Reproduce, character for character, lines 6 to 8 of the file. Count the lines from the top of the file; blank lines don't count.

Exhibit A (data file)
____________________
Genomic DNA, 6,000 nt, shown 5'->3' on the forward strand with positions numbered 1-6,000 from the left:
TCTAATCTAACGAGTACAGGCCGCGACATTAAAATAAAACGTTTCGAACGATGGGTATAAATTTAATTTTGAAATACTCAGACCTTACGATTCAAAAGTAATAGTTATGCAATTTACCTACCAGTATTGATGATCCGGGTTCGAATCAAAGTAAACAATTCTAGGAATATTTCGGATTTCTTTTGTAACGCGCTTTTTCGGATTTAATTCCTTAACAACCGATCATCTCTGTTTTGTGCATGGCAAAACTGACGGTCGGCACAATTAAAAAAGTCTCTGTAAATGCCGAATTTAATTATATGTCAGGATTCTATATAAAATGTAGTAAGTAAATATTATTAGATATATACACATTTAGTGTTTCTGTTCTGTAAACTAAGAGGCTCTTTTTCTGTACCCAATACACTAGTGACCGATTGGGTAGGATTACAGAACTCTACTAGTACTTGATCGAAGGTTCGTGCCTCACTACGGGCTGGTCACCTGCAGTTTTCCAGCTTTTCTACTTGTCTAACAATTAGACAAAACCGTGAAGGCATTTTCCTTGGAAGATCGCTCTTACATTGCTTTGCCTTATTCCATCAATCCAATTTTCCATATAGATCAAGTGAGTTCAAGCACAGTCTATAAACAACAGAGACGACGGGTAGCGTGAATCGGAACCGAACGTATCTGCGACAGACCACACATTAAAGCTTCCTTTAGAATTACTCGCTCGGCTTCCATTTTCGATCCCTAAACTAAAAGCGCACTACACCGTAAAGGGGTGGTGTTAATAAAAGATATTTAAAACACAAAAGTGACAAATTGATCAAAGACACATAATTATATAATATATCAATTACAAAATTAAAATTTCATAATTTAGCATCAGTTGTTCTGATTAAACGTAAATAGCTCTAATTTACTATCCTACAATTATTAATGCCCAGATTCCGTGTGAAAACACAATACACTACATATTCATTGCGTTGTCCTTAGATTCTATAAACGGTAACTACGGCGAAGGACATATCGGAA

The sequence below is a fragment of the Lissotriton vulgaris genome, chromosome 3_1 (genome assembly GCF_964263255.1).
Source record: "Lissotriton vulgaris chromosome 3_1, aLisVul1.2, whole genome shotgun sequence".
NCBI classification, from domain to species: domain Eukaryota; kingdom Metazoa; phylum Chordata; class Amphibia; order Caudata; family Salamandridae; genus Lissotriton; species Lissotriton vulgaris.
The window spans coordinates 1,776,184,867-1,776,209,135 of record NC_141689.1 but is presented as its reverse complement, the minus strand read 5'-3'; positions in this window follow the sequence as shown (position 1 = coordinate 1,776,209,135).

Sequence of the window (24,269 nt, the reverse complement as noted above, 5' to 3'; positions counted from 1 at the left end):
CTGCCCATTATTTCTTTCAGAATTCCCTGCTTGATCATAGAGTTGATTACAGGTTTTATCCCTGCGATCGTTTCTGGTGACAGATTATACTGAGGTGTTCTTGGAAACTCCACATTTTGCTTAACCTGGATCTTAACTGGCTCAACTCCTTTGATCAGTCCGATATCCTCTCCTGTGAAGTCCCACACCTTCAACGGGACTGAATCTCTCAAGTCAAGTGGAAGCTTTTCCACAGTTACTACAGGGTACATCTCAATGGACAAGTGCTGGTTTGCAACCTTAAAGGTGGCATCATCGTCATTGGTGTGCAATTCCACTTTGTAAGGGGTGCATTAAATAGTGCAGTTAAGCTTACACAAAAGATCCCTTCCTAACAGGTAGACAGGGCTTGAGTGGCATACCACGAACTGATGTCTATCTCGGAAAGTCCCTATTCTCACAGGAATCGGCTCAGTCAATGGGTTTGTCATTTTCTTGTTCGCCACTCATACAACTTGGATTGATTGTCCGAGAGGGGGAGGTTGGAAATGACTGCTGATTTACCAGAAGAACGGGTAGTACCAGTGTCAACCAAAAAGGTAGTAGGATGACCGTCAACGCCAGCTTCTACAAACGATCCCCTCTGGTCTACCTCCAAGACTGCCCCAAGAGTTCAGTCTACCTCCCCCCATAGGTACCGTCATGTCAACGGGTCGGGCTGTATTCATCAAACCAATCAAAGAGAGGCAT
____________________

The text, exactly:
The window spans coordinates 1,776,184,867-1,776,209,135 of record NC_141689.1 but is presented as its reverse complement, the minus strand read 5'-3'; positions in this window follow the sequence as shown (position 1 = coordinate 1,776,209,135).

Sequence of the window (24,269 nt, the reverse complement as noted above, 5' to 3'; positions counted from 1 at the left end):
CTGCCCATTATTTCTTTCAGAATTCCCTGCTTGATCATAGAGTTGATTACAGGTTTTATCCCTGCGATCGTTTCTGGTGACAGATTATACTGAGGTGTTCTTGGAAACTCCACATTTTGCTTAACCTGGATCTTAACTGGCTCAACTCCTTTGATCAGTCCGATATCCTCTCCTGTGAAGTCCCACACCTTCAACGGGACTGAATCTCTCAAGTCAAGTGGAAGCTTTTCCACAGTTACTACAGGGTACATCTCAATGGACAAGTGCTGGTTTGCAACCTTAAAGGTGGCATCATCGTCATTGGTGTGCAATTCCACTTTGTAAGGGGTGCATTAAATAGTGCAGTTAAGCTTACACAAAAGATCCCTTCCTAACAGGTAGACAGGGCTTGAGTGGCATACCACGAACTGATGTCTATCTCGGAAAGTCCCTATTCTCACAGGAATCGGCTCAGTCAATGGGTTTGTCATTTTCTTGTTCGCCACTCATACAACTTGGATTGATTGTCCGAGAGGGGGAGGTTGGAAATGACTGCTGATTTACCAGAAGAACGGGTAGTACCAGTGTCAACCAAAAAGGTAGTAGGATGACCGTCAACGCCAGCTTCTACAAACGATCCCCTCTGGTCTACCTCCAAGACTGCCCCAAGAGTTCAGTCTACCTCCCCCCATAGGTACCGTCATGTCAACGGGTCGGGCTGTATTCATCAAACCAATCAAAGAGAGGCAT